It was to write a historical novel of the future; to tell the story of the fall of the Galactic Empire. My enthusiasm must have been catching, for Campbell grew as excited as I was. He didn’t want me to write a single story. He wanted a series of stories, in which the full history of the thousand years of turmoil between the fall of the First Galactic Empire and the rise of the Second Galactic Empire was to be outlined. It would all be illuminated by the science of “psychohistory” that Campbell and I thrashed out between us.

  The first story appeared in the May 1942 Astounding and the second story appeared in the June 1942 issue. They were at once popular and Campbell saw to it that I wrote six more stories before the end of the decade. The stories grew longer, too. The first one was only twelve thousand words long. Two of the last three stories were fifty thousand words apiece.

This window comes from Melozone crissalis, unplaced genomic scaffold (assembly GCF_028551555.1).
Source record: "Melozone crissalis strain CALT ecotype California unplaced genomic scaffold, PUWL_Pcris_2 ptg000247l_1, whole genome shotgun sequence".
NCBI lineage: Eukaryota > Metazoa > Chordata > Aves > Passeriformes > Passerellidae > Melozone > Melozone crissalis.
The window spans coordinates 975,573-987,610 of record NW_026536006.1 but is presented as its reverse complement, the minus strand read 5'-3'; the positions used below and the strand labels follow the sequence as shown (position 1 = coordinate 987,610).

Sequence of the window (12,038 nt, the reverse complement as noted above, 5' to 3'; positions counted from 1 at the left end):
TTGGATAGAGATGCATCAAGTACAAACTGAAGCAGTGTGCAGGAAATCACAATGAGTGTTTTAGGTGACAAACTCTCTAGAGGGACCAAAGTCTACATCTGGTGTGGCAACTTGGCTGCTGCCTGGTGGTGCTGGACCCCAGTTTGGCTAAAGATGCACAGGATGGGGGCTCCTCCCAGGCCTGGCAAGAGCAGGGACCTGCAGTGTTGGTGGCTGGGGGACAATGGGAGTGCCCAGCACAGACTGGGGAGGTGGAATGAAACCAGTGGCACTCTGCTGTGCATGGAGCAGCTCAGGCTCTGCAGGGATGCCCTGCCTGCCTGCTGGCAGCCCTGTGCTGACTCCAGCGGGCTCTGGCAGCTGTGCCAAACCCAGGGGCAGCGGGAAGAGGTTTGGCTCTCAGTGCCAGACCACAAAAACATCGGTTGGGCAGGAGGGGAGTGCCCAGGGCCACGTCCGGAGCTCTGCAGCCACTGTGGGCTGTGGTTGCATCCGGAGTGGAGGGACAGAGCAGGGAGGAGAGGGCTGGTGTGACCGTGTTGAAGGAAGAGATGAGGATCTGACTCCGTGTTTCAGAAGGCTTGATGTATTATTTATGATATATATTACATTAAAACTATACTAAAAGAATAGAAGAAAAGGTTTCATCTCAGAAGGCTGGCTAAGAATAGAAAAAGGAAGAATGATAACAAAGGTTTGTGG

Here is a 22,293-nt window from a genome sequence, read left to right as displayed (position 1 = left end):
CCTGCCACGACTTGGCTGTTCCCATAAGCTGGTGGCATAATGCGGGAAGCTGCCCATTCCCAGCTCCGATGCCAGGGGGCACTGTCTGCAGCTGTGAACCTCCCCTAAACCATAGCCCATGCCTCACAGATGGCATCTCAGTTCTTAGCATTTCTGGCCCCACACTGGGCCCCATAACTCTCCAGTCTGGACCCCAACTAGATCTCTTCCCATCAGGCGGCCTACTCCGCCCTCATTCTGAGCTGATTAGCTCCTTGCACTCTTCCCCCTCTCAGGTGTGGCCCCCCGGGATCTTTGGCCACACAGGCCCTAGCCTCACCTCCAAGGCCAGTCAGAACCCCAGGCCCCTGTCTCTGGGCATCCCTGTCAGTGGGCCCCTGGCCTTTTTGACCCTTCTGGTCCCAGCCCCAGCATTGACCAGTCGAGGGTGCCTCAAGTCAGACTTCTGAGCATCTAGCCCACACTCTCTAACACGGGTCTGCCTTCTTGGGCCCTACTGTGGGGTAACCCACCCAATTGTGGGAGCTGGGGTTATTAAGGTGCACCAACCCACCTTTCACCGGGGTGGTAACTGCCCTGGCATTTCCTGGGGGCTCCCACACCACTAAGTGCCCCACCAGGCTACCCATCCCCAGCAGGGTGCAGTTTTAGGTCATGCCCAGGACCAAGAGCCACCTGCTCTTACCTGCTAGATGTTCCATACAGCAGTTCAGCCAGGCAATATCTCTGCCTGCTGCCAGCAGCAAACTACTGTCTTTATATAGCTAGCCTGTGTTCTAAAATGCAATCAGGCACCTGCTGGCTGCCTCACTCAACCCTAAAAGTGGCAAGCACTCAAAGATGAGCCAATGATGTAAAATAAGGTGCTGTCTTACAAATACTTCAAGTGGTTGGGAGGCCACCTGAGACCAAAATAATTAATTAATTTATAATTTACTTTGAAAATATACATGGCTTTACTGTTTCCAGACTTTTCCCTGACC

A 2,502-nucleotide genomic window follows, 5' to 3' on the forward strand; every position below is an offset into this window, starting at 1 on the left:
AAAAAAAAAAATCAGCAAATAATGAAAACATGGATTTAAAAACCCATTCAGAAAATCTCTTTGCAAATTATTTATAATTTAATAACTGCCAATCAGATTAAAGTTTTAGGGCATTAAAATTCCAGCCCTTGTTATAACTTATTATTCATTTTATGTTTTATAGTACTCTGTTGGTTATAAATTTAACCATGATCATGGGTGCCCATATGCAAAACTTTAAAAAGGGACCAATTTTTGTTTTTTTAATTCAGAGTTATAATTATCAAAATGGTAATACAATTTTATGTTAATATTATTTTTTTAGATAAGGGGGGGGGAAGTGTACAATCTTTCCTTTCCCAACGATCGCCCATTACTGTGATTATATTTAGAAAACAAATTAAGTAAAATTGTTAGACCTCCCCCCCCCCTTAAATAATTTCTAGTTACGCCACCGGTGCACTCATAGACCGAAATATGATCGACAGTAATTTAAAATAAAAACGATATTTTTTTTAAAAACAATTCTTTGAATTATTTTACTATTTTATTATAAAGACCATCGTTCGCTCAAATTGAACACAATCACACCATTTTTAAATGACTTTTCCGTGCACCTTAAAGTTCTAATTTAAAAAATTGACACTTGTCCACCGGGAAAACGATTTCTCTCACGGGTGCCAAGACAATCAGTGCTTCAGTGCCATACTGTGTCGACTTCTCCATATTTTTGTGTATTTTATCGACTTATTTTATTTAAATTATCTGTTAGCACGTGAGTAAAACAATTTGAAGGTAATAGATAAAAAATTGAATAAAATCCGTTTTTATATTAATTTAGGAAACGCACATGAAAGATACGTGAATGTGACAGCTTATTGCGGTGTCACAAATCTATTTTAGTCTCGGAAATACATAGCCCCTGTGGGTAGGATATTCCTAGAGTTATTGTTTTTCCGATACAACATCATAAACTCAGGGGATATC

By the time the decade was ove
r, I had grown tired of the series, dropped it, and went on to other things. By then, however, various publishing houses were beginning to put out hardcover science fiction books. One such house was a small semiprofessional firm, Gnome Press. They published my Foundation series in three volumes: Foundation (1951); Foundation and Empire (1952); and Second Foundation (1953). The three books together came to be known as The Foundation Trilogy.

  The books did not do very well, for Gnome Press did not have the capital with which to advertise and promote them. I got neither statements nor royalties from them.